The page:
Abolish the same-origin policy

In a Web context, the user must be able to safely load any arbitrary URL, to safely click on any arbitrary link. The way in which this is achieved is that the runtime places strict limits on what a Web page can do. This puts stringent limits on the Web’s ability to allow people to combine two services together, which in turn limits the Web’s usefulness and prevents it from evolving an application architecture that is better than native apps.

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Web Tiles asks the question about how we might enable composable software on the web, focussing on applications rather than documents.

Why permissions don’t work

”Asking people to approve access that they know they don’t fully understand and that they couldn’t monitor even if they did understand it does not empower them. On the contrary, it trains them to be despondent, helpless at the hands of the High Priesthood of Computer Whisperers. And our job as technologists building a better world is to eradicate the High Priesthood.”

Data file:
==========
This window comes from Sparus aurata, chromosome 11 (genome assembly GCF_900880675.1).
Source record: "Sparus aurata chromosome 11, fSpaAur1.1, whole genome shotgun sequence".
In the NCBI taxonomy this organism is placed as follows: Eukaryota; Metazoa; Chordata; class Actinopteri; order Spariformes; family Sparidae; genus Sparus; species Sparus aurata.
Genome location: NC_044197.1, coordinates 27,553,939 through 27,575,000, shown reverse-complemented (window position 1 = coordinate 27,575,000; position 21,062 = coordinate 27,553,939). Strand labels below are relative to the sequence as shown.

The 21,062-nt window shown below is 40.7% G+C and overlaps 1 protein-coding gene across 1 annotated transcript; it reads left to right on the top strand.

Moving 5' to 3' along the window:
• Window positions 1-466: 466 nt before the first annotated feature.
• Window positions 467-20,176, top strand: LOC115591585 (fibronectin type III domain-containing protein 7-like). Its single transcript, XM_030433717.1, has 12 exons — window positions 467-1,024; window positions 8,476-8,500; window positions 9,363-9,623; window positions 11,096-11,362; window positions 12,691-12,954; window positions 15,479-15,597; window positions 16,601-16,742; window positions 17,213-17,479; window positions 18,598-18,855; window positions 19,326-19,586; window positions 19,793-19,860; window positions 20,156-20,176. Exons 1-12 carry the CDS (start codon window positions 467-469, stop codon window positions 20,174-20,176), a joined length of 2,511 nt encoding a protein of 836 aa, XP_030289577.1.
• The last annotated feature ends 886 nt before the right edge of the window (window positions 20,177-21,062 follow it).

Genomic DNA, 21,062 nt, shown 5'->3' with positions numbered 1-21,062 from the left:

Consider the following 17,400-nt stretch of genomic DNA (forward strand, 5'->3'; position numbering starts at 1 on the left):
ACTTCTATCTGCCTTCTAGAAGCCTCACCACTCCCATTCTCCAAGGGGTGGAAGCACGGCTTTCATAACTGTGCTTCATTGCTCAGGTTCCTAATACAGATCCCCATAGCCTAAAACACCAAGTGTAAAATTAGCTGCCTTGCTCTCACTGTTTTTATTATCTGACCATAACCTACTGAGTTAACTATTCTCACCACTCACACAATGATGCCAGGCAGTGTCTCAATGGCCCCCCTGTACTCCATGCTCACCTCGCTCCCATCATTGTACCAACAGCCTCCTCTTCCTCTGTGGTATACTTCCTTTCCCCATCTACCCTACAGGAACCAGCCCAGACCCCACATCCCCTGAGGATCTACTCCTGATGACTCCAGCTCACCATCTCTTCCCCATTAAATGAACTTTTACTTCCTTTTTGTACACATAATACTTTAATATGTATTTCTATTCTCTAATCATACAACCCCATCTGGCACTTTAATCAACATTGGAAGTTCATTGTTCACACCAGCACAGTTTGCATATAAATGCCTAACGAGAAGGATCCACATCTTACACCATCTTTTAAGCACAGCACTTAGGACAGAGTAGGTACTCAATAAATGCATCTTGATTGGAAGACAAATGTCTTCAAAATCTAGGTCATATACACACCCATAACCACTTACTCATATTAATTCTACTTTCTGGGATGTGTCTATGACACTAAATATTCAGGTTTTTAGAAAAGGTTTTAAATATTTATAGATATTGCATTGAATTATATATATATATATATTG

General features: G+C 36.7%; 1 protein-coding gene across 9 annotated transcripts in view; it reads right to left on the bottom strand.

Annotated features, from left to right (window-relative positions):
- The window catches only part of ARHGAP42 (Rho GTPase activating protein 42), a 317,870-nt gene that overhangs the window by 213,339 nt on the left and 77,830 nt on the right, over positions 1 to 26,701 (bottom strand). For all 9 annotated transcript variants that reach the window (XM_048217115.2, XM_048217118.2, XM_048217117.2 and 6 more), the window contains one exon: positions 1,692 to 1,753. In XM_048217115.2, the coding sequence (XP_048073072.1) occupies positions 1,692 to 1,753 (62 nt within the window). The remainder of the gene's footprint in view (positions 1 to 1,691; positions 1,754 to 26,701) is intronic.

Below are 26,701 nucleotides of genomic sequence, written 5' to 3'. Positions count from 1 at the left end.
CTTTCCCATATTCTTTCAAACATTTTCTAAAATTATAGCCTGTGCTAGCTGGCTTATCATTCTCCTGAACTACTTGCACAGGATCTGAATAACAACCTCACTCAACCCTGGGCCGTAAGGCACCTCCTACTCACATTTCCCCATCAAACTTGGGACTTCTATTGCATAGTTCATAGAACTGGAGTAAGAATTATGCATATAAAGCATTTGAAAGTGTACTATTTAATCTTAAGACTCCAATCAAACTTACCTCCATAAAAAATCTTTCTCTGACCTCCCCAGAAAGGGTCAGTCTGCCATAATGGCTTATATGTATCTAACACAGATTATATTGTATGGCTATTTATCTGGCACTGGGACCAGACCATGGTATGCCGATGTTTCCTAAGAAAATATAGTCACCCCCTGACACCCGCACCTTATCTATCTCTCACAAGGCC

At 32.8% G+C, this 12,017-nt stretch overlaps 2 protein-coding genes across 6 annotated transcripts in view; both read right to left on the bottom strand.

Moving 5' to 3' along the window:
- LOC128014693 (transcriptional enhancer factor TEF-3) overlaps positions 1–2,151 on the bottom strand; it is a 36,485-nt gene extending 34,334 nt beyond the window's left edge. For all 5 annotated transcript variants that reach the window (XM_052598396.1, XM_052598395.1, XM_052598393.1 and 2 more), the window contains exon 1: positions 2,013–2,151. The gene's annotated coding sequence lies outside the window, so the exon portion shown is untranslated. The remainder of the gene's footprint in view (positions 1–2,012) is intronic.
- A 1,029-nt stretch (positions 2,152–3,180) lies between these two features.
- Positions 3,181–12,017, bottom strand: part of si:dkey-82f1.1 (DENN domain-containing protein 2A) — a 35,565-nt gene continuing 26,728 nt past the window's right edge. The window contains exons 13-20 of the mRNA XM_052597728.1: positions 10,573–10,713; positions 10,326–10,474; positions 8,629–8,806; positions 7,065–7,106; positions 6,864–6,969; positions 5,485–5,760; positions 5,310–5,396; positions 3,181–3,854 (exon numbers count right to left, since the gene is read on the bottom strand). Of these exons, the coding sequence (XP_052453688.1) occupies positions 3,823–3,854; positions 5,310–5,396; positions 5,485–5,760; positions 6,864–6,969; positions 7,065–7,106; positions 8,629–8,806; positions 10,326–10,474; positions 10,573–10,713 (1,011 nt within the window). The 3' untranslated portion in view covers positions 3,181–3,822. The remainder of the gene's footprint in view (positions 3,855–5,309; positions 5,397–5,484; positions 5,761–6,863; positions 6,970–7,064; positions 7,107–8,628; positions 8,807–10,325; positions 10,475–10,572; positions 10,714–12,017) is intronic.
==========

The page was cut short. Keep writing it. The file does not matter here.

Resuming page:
See: access control

Wishes and intents

A wish is a verb applied to a type of thing. A tile’s metadata describes which wishes it can grant. This is similar to the existing technology matching this approach: Web Intents. Web Intents were developed (and abandoned) by the W3C’s Device APIs Working Group

Whereas hyperlinks are nouns — they name things — wishes are verbs.

wishes: [
  // this can pick images and return them
    "can": "pick",
    "what": ["image/*"],
    "name": "Select an image from our cat memes collection"
  // this can create a social post which the user can post
    "can": "post",
    "what": "com.atproto.repo.create",
    "name": "Post a cat meme"